Since 2005 the government has started to endorse the aquaculture production by providing different kind of financial supports, namely a "premium payment" system correlated to the number of produced juveniles and marketed fish, financial credits with low interest rates, incentives and regional subsidies to support fisheries and aquaculture. Moreover, the preparation of site and area allocation plans, involving various stakeholders along the Mediterranean and Aegean coasts and the translocation of several marine farms from the near shore shallow waters to offshore areas, aimed to resolve conflicts between tourism and aquaculture. The main aims of these actions were to increase the production, promote the domestic consumption, avoid the production of unregistered or unlicensed products and develop environmentally friendly production systems.

Currently more than 12000 personnel in Turkey are employed in the aquaculture sector with the secondary support services (i.e. equipment, feed and consultancy) that provide job opportunities in the country [6].

The importance of Turkey in aquaculture is also underlined by the high number of institutions carrying on research on the sector: 18 fisheries Faculties, specific Departments in other Faculties and specific fisheries programs available at vocational high schools provide graduate and undergraduate instruction on aquatic sciences and fisheries. In addition, a Central Fisheries Institute associated with Ministry of Food, Agriculture & Husbandry is located in Trabzon (north east Black Sea coast of Turkey) and other 4 Fisheries Institutes were established in the country (2 of them in Isparta and Elazig focus on inland fisheries and farming) [4].

Short history of turkish aquaculture sector

The modern aquaculture activities in Turkey began in the 1960s with rainbow trout (Oncorhynchus mykiss) cultured from eyed eggs imported from Italy. Marine aquaculture began in 1985 with the farming of European seabass (Dicentharchus labrax) and gilthead seabream (Sparus aurata) from wild specimens caught from the sea (method that is no longer allowed).

The potential of aquaculture didn't reach big attention until the "anchovy crisis" in late 1980s, when a severe drop in the production of fish stocks in the Black Sea has led to pursuing new alternatives to the traditional fisheries. During early 1990s in the Black Sea some trials for the establishment of Atlantic salmon (Salmo salar) were carried on, but without a good success due to the high water temperatures of Black Sea during summer. In the last decade, the most important improvement for the sector was the implementation of bluefin tuna (Thunnus thynnus) farming in Mediterranean and Aegean Sea. With regard to shellfish production, a limited farming of the Mediterranean mussel (Mytilus galloprovinciialis) has recently started in the Aegean Sea.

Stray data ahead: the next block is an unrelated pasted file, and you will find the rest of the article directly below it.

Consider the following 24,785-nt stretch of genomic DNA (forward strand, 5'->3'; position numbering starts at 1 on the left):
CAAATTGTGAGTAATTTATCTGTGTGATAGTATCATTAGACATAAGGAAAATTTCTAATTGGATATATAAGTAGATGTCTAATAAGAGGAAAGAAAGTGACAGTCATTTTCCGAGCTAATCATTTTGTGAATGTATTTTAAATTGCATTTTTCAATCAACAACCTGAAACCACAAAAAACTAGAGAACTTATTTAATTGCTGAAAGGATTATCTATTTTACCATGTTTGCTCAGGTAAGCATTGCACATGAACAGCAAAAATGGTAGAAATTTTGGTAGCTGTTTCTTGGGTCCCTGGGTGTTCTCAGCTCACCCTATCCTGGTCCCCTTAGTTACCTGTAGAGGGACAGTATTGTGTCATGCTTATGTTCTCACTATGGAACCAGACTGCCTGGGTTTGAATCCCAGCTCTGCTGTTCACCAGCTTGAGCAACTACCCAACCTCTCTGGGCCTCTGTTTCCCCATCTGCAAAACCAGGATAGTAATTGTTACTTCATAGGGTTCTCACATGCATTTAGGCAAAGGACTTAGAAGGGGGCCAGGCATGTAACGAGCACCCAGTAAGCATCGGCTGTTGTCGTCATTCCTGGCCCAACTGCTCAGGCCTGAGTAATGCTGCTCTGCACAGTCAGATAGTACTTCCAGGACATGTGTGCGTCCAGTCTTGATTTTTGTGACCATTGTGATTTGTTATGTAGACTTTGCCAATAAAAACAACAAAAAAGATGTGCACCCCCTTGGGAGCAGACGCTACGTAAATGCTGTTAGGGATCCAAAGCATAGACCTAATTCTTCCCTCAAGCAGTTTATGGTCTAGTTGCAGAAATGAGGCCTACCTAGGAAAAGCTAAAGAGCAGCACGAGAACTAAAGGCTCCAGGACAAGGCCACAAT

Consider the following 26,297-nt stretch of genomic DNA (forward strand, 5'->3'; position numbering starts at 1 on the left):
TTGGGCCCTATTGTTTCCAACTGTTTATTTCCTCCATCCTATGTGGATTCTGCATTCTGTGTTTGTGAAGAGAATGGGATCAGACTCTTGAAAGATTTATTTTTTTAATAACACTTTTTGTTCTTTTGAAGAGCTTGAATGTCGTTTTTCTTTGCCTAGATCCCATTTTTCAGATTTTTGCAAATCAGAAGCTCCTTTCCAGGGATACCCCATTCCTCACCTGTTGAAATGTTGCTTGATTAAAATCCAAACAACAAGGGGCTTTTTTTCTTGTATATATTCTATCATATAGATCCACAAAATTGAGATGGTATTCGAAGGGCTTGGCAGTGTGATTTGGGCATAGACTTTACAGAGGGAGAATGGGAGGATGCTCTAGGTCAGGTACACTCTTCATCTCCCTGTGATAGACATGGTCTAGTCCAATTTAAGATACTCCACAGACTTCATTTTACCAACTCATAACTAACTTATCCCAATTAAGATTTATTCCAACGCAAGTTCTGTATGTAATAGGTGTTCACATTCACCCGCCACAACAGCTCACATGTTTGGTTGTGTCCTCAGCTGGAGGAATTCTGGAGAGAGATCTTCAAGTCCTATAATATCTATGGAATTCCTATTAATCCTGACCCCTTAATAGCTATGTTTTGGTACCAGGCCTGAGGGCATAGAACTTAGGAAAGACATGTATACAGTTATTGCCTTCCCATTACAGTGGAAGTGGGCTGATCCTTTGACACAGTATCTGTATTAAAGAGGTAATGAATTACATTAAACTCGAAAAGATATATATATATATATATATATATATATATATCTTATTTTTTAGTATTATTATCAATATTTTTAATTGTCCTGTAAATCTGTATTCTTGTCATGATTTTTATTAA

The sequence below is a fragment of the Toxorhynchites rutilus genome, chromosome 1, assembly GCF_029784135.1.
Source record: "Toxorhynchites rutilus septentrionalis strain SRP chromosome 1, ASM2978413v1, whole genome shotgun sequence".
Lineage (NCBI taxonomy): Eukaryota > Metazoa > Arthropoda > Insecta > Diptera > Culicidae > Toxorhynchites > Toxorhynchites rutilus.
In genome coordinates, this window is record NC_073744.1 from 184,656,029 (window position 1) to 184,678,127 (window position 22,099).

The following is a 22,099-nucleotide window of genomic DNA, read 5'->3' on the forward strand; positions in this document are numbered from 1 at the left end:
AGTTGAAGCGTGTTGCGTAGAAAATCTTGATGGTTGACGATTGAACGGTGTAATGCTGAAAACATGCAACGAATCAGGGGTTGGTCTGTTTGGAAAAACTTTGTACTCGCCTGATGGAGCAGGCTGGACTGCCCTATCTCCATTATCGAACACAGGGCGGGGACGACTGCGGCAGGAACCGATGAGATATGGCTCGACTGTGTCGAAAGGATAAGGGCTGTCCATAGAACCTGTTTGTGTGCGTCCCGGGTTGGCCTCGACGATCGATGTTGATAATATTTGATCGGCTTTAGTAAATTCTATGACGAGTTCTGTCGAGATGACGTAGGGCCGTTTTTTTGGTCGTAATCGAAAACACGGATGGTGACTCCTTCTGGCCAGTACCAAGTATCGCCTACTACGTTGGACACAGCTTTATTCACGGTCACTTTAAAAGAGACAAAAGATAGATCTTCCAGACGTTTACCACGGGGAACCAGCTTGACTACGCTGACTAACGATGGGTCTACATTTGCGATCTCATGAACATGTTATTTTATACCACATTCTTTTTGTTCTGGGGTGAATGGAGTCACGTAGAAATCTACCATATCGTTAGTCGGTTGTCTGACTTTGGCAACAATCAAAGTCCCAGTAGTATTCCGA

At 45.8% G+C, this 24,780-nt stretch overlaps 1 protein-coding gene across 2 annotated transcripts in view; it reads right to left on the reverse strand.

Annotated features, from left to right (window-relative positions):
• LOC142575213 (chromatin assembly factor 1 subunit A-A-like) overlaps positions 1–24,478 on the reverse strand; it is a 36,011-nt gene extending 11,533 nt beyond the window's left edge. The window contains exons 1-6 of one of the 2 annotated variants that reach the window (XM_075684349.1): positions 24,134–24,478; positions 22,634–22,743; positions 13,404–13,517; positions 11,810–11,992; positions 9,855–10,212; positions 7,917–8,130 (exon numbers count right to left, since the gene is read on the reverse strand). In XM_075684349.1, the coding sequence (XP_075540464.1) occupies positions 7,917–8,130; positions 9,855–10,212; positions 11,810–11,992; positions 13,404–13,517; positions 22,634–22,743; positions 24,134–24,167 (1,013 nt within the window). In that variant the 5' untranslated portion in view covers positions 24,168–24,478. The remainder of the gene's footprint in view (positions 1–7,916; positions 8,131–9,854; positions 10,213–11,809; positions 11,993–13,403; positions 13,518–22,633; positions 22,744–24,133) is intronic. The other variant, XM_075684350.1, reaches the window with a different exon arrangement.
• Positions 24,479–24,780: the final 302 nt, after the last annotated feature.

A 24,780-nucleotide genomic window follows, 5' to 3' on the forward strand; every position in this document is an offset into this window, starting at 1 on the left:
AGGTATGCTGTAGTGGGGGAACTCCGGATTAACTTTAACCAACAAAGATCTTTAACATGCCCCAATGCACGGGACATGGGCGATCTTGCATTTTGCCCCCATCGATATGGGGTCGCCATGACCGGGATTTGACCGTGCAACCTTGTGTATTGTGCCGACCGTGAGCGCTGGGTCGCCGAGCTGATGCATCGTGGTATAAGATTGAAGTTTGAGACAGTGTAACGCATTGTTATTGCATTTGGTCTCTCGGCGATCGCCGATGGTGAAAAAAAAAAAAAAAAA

Nowadays Turkish aquaculture is characterized by limited species diversity: rainbow trout; common carp (Cyprinus carpio), gilthead sea bream, European seabass, blue-fin tuna, Mediterranean mussel and other species in small amounts, such as sharpn out sea bream (Diplodus puntazzo) and striped sea bream (Lithognathus olivieri) [7]. In order to enrich the farming diversity, experimental and pilot farming of alternative species are currently going on. For instance, some attempts toward the development of a commercial production of turbot (Psetta maxima), sturgeons (Acipenser spp) and native marine trout (Salmo trutta) were recently undertaken in Black Sea area [8].

With regard to the production systems, earthen ponds, concrete pools and off-shore cages are currently the most used in Turkey. Specifically, while the earthen ponds are used for production of carp and European seabass, concrete pools are employed for rainbow trout and off-shore cages are used for gilthead sea bream and European seabass.

Aquaculture production in turkey: current status

The Turkish aquaculture industry has experienced a notable progress in the last 10 years as underlined by the data reported in Figure 1: specifically, the farmed production in last 3 years exceeded the quantity of capture sea fish.